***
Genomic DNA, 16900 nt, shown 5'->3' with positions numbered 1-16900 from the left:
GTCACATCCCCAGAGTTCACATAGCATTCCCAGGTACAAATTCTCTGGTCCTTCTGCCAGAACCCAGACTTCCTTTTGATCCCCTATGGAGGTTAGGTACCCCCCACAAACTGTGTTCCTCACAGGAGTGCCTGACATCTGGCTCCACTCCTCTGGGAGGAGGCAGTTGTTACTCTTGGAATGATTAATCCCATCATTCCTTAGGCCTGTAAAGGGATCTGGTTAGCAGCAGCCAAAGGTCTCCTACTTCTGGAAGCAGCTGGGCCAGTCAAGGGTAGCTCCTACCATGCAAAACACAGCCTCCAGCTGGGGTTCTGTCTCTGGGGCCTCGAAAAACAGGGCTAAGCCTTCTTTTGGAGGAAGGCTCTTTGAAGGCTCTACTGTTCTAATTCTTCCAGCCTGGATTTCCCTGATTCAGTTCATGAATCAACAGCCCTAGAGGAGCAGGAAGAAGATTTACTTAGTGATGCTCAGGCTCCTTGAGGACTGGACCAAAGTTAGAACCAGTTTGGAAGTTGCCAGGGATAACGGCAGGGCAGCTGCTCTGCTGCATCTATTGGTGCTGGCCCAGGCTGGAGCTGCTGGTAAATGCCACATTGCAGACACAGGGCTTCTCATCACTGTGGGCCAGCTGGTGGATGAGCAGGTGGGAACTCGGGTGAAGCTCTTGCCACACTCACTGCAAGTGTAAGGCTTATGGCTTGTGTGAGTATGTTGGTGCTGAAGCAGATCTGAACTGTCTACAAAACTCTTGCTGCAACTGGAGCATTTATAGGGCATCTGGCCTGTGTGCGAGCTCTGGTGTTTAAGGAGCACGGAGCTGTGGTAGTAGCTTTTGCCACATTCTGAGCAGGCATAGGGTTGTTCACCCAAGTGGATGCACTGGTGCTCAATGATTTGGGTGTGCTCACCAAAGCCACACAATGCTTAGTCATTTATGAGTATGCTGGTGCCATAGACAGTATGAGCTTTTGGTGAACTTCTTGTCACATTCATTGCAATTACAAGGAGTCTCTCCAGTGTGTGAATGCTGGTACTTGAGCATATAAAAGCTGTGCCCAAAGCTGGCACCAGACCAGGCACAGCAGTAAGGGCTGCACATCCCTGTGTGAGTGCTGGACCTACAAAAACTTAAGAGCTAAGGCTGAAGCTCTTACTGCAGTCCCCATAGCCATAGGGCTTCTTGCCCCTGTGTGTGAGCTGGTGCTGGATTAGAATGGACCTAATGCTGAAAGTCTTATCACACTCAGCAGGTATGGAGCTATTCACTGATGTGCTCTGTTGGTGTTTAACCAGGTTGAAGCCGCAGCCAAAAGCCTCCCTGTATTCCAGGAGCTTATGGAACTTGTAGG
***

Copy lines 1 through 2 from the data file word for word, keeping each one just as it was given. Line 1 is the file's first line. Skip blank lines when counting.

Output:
Genomic DNA, 16900 nt, shown 5'->3' with positions numbered 1-16900 from the left:
GTCACATCCCCAGAGTTCACATAGCATTCCCAGGTACAAATTCTCTGGTCCTTCTGCCAGAACCCAGACTTCCTTTTGATCCCCTATGGAGGTTAGGTACCCCCCACAAACTGTGTTCCTCACAGGAGTGCCTGACATCTGGCTCCACTCCTCTGGGAGGAGGCAGTTGTTACTCTTGGAATGATTAATCCCATCATTCCTTAGGCCTGTAAAGGGATCTGGTTAGCAGCAGCCAAAGGTCTCCTACTTCTGGAAGCAGCTGGGCCAGTCAAGGGTAGCTCCTACCATGCAAAACACAGCCTCCAGCTGGGGTTCTGTCTCTGGGGCCTCGAAAAACAGGGCTAAGCCTTCTTTTGGAGGAAGGCTCTTTGAAGGCTCTACTGTTCTAATTCTTCCAGCCTGGATTTCCCTGATTCAGTTCATGAATCAACAGCCCTAGAGGAGCAGGAAGAAGATTTACTTAGTGATGCTCAGGCTCCTTGAGGACTGGACCAAAGTTAGAACCAGTTTGGAAGTTGCCAGGGATAACGGCAGGGCAGCTGCTCTGCTGCATCTATTGGTGCTGGCCCAGGCTGGAGCTGCTGGTAAATGCCACATTGCAGACACAGGGCTTCTCATCACTGTGGGCCAGCTGGTGGATGAGCAGGTGGGAACTCGGGTGAAGCTCTTGCCACACTCACTGCAAGTGTAAGGCTTATGGCTTGTGTGAGTATGTTGGTGCTGAAGCAGATCTGAACTGTCTACAAAACTCTTGCTGCAACTGGAGCATTTATAGGGCATCTGGCCTGTGTGCGAGCTCTGGTGTTTAAGGAGCACGGAGCTGTGGTAGTAGCTTTTGCCACATTCTGAGCAGGCATAGGGTTGTTCACCCAAGTGGATGCACTGGTGCTCAATGATTTGGGTGTGCTCACCAAAGCCACACAATGCTTAGTCATTTATGAGTATGCTGGTGCCATAGACAGTATGAGCTTTTGGTGAACTTCTTGTCACATTCATTGCAATTACAAGGAGTCTCTCCAGTGTGTGAATGCTGGTACTTGAGCATATAAAAGCTGTGCCCAAAGCTGGCACCAGACCAGGCACAGCAGTAAGGGCTGCACATCCCTGTGTGAGTGCTGGACCTACAAAAACTTAAGAGCTAAGGCTGAAGCTCTTACTGCAGTCCCCATAGCCATAGGGCTTCTTGCCCCTGTGTGTGAGCTGGTGCTGGATTAGAATGGACCTAATGCTGAAAGTCTTATCACACTCAGCAGGTATGGAGCTATTCACTGATGTGCTCTGTTGGTGTTTAACCAGGTTGAAGCCGCAGCCAAAAGCCTCCCTGTATTCCAGGAGCTTATGGAACTTGTAGG